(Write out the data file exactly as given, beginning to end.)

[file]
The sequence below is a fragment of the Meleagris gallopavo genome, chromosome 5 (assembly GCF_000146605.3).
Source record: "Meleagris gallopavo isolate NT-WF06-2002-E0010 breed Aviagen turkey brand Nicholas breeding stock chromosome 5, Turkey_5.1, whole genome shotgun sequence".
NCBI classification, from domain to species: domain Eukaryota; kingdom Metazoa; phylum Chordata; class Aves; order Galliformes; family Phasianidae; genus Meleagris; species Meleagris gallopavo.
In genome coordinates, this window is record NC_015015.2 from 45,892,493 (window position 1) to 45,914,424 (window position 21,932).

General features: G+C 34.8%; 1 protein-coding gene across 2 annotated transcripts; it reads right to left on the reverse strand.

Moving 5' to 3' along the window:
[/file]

The sequence below is a fragment of the Meleagris gallopavo genome, chromosome 5 (assembly GCF_000146605.3).
Source record: "Meleagris gallopavo isolate NT-WF06-2002-E0010 breed Aviagen turkey brand Nicholas breeding stock chromosome 5, Turkey_5.1, whole genome shotgun sequence".
NCBI classification, from domain to species: domain Eukaryota; kingdom Metazoa; phylum Chordata; class Aves; order Galliformes; family Phasianidae; genus Meleagris; species Meleagris gallopavo.
In genome coordinates, this window is record NC_015015.2 from 45,892,493 (window position 1) to 45,914,424 (window position 21,932).

General features: G+C 34.8%; 1 protein-coding gene across 2 annotated transcripts; it reads right to left on the reverse strand.

Moving 5' to 3' along the window: